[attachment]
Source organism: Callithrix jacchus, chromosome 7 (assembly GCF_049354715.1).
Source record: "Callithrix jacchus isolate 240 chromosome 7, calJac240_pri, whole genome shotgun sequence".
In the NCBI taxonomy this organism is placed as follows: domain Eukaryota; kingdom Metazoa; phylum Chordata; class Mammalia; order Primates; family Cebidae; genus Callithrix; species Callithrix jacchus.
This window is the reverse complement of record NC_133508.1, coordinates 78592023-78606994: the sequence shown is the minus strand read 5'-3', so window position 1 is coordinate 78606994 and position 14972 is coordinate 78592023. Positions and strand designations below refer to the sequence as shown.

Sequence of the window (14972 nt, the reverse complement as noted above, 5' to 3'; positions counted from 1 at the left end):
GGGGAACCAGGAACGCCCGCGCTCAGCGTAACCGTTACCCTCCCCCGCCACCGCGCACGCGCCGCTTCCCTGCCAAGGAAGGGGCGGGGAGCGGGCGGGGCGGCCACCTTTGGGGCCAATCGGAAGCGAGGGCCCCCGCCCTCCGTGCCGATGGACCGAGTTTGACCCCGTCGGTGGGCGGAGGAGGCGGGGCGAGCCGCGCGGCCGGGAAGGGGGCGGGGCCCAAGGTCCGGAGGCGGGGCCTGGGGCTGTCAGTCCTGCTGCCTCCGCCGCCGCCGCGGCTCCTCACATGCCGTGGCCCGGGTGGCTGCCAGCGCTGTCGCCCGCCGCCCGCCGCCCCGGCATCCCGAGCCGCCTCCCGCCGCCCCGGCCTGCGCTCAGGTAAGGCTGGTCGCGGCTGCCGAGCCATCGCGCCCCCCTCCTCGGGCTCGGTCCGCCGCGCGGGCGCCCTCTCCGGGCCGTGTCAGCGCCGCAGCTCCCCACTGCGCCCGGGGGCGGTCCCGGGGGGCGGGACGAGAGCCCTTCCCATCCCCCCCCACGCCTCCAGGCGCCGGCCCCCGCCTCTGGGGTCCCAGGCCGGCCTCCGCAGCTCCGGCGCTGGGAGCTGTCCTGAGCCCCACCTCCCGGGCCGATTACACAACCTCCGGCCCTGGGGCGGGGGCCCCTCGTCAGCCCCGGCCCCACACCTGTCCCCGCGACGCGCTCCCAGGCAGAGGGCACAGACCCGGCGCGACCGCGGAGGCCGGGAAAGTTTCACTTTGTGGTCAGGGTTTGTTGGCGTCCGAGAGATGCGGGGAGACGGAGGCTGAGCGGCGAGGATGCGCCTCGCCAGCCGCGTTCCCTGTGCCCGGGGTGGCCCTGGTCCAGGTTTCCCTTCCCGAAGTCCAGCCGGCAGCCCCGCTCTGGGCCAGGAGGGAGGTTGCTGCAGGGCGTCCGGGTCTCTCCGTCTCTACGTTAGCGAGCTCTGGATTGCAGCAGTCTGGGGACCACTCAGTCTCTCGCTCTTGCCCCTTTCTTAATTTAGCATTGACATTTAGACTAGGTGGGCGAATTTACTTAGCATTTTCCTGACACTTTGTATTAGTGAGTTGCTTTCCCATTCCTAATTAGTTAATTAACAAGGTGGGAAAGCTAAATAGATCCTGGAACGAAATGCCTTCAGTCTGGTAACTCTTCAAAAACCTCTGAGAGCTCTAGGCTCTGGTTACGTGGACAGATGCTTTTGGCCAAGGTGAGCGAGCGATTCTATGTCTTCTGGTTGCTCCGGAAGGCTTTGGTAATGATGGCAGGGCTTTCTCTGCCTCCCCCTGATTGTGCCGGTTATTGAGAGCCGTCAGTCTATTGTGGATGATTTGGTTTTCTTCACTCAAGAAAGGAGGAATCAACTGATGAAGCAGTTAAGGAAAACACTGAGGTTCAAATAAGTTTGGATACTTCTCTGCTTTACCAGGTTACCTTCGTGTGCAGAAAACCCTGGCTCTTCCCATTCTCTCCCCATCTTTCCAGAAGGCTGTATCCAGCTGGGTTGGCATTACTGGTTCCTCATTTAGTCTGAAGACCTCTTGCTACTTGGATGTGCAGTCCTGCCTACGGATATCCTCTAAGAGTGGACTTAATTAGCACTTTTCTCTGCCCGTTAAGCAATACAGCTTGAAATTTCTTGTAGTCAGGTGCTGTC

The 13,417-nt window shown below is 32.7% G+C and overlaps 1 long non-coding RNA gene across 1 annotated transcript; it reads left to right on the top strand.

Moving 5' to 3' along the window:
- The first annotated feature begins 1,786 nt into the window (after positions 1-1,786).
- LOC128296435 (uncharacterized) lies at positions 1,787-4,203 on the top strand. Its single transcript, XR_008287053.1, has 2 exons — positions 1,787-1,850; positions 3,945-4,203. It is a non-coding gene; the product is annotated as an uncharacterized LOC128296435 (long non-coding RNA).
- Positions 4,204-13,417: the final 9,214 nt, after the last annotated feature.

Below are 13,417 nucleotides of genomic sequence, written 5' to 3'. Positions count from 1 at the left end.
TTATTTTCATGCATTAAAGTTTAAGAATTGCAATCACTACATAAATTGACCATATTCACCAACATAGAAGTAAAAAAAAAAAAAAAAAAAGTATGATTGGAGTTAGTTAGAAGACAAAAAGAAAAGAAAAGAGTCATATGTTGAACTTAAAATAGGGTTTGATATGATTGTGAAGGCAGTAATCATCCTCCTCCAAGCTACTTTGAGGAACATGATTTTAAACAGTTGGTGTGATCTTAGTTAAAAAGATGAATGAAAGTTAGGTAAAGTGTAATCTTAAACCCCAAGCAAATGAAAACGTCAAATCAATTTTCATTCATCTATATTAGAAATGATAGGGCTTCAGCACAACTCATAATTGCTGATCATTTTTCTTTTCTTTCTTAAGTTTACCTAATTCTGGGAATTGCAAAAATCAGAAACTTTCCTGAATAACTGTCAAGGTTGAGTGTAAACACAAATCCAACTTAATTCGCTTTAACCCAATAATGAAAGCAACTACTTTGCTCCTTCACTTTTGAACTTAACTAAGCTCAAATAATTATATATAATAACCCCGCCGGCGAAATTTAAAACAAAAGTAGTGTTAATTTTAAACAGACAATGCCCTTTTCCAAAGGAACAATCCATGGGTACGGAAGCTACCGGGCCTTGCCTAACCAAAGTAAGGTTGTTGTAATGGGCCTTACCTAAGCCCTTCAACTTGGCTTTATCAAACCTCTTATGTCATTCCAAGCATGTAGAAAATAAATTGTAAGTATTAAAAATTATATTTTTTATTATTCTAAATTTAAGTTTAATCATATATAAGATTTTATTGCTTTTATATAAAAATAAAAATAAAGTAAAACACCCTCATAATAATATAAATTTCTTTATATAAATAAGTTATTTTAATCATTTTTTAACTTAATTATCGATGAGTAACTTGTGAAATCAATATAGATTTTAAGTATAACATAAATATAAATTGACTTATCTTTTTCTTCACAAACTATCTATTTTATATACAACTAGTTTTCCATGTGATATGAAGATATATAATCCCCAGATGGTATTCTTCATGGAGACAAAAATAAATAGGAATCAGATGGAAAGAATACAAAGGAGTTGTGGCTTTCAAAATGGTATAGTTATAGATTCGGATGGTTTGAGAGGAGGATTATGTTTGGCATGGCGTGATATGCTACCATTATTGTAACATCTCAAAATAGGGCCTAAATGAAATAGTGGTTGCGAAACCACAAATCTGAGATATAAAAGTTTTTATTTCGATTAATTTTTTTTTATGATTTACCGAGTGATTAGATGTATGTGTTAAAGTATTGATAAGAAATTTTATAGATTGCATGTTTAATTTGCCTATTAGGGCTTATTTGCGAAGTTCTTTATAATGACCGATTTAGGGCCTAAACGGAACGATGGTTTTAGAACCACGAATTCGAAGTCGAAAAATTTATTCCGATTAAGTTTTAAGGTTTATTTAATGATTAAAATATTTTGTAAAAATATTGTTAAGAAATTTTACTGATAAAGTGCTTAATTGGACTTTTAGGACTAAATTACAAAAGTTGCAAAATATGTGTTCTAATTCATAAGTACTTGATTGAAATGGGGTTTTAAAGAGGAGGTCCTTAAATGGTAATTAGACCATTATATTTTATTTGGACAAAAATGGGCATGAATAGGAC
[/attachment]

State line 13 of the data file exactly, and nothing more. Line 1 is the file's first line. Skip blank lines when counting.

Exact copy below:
TTATTTTCATGCATTAAAGTTTAAGAATTGCAATCACTACATAAATTGACCATATTCACCAACATAGAAGTAAAAAAAAAAAAAAAAAAAGTATGATTGGAGTTAGTTAGAAGACAAAAAGAAAAGAAAAGAGTCATATGTTGAACTTAAAATAGGGTTTGATATGATTGTGAAGGCAGTAATCATCCTCCTCCAAGCTACTTTGAGGAACATGATTTTAAACAGTTGGTGTGATCTTAGTTAAAAAGATGAATGAAAGTTAGGTAAAGTGTAATCTTAAACCCCAAGCAAATGAAAACGTCAAATCAATTTTCATTCATCTATATTAGAAATGATAGGGCTTCAGCACAACTCATAATTGCTGATCATTTTTCTTTTCTTTCTTAAGTTTACCTAATTCTGGGAATTGCAAAAATCAGAAACTTTCCTGAATAACTGTCAAGGTTGAGTGTAAACACAAATCCAACTTAATTCGCTTTAACCCAATAATGAAAGCAACTACTTTGCTCCTTCACTTTTGAACTTAACTAAGCTCAAATAATTATATATAATAACCCCGCCGGCGAAATTTAAAACAAAAGTAGTGTTAATTTTAAACAGACAATGCCCTTTTCCAAAGGAACAATCCATGGGTACGGAAGCTACCGGGCCTTGCCTAACCAAAGTAAGGTTGTTGTAATGGGCCTTACCTAAGCCCTTCAACTTGGCTTTATCAAACCTCTTATGTCATTCCAAGCATGTAGAAAATAAATTGTAAGTATTAAAAATTATATTTTTTATTATTCTAAATTTAAGTTTAATCATATATAAGATTTTATTGCTTTTATATAAAAATAAAAATAAAGTAAAACACCCTCATAATAATATAAATTTCTTTATATAAATAAGTTATTTTAATCATTTTTTAACTTAATTATCGATGAGTAACTTGTGAAATCAATATAGATTTTAAGTATAACATAAATATAAATTGACTTATCTTTTTCTTCACAAACTATCTATTTTATATACAACTAGTTTTCCATGTGATATGAAGATATATAATCCCCAGATGGTATTCTTCATGGAGACAAAAATAAATAGGAATCAGATGGAAAGAATACAAAGGAGTTGTGGCTTTCAAAATGGTATAGTTATAGATTCGGATGGTTTGAGAGGAGGATTATGTTTGGCATGGCGTGATATGCTACCATTATTGTAACATCTCAAAATAGGGCCTAAATGAAATAGTGGTTGCGAAACCACAAATCTGAGATATAAAAGTTTTTATTTCGATTAATTTTTTTTTATGATTTACCGAGTGATTAGATGTATGTGTTAAAGTATTGATAAGAAATTTTATAGATTGCATGTTTAATTTGCCTATTAGGGCTTATTTGCGAAGTTCTTTATAATGACCGATTTAGGGCCTAAACGGAACGATGGTTTTAGAACCACGAATTCGAAGTCGAAAAATTTATTCCGATTAAGTTTTAAGGTTTATTTAATGATTAAAATATTTTGTAAAAATATTGTTAAGAAATTTTACTGATAAAGTGCTTAATTGGACTTTTAGGACTAAATTACAAAAGTTGCAAAATATGTGTTCTAATTCATAAGTACTTGATTGAAATGGGGTTTTAAAGAGGAGGTCCTTAAATGGTAATTAGACCATTATATTTTATTTGGACAAAAATGGGCATGAATAGGAC